In a stone courtyard, a forbidding granite wall surrounds a maze of organic pillars as water slowly drips down the metal foliage. This is Wet Labyrinth (with Spontaneous Landscape) by Cristina Iglesias, and is part of the Royal Academy’s annual summer exhibition.

With this latest iteration in an ongoing series since 2005, Iglesias considers the history of labyrinths and mazes, combining the artificial with the natural in a single built environment. If part of it looks familiar when you step inside, its possibly because you’ve seen a horizontal predecessor outside the Bloomberg office in the City of London, where she recreated a couple of lost rivers in the area in sunken ponds.

Here in the Royal Academy’s courtyard, she’s created a mini-maze to explore. Just two entrances, and in theory you’re supposed to go in the one closest to the courtyard’s entrance, but these seemed to be ignored by most people, so just go in either end as you please.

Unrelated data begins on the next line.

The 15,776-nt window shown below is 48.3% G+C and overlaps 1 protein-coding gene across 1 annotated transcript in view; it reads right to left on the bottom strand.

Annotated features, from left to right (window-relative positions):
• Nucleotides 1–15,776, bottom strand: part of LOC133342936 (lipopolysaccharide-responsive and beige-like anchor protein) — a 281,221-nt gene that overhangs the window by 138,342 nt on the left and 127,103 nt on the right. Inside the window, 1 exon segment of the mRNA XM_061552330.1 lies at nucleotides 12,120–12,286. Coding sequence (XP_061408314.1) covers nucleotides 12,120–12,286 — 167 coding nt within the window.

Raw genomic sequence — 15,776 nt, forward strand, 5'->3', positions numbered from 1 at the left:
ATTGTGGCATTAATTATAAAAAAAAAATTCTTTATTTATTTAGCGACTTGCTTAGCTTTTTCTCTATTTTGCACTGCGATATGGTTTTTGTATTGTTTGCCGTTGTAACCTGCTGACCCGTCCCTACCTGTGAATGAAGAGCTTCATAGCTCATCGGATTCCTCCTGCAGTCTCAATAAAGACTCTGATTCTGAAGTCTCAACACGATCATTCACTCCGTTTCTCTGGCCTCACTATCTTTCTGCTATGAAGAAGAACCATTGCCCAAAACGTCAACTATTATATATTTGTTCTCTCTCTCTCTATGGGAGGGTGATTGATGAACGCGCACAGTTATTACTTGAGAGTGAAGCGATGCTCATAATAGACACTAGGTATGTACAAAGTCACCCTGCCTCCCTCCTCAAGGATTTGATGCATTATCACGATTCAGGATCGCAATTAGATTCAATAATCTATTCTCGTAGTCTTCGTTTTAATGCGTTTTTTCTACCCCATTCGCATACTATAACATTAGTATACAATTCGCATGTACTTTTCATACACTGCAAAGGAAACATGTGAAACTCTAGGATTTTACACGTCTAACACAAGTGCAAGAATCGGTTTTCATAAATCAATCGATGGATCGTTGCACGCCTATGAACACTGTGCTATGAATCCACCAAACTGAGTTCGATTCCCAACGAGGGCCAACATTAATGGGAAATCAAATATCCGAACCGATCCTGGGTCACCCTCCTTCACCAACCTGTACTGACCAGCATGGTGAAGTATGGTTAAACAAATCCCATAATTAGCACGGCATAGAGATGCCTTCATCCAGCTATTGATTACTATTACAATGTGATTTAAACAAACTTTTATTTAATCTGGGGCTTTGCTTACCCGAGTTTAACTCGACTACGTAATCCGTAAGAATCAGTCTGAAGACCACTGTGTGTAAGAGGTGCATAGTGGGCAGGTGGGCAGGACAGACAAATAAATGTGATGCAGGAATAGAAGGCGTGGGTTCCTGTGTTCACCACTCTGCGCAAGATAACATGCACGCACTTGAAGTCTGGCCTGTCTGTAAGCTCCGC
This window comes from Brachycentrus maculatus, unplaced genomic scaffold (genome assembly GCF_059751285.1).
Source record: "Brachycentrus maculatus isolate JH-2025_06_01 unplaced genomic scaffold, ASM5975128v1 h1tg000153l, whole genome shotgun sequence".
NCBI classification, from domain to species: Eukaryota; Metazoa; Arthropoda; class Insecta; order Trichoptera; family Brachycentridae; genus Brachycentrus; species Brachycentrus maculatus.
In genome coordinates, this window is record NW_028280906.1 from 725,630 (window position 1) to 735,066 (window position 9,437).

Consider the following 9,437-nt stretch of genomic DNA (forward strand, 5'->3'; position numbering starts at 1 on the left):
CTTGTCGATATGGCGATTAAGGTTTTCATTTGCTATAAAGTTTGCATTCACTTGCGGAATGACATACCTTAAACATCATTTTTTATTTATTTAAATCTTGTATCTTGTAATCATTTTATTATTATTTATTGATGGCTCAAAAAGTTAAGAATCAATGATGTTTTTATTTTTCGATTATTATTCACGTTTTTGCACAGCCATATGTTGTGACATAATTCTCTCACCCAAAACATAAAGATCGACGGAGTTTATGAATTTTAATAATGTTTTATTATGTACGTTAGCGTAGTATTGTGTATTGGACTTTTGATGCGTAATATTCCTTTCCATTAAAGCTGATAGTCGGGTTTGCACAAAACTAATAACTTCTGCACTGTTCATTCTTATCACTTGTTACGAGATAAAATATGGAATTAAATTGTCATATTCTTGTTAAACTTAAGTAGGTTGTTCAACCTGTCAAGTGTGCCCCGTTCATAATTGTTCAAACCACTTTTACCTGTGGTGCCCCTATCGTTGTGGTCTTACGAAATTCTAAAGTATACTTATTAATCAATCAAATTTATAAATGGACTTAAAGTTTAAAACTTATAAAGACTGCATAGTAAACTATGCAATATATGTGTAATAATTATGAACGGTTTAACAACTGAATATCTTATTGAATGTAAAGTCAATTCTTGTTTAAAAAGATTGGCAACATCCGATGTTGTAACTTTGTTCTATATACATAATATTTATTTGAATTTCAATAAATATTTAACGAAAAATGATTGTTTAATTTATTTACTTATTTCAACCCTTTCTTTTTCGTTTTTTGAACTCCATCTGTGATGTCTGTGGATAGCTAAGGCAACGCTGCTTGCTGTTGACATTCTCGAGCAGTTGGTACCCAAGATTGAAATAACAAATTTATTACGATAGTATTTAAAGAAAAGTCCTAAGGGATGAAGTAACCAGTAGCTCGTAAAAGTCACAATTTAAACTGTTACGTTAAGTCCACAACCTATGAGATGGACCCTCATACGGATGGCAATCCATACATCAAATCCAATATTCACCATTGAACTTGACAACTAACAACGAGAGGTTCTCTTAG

Inside, tall metallic columns covered in roots and leaves fill the space with a steady stream of water dripping slowly down. It’s almost dank in effect, but that seems more an illusion in the mind of what we expect the space to feel like.

It’s slightly otherworldly as well as if you’ve walked into an alien forest from an episode of Doctor Who. And not unlike the Tardis, the interior feels larger than it should, although that’s thanks to strategically placed mirrors than the dimensional twisting of space.

It’s an interesting experience, and one that a lot of people walk past without peering inside, presumably assuming the exterior is the art, when in fact it’s simply concealing what’s within. It can soak up a good few minutes to explore if you step within.

The Wet Labyrinth is in the Royal Academy courtyard until 21st August and is free to visit.


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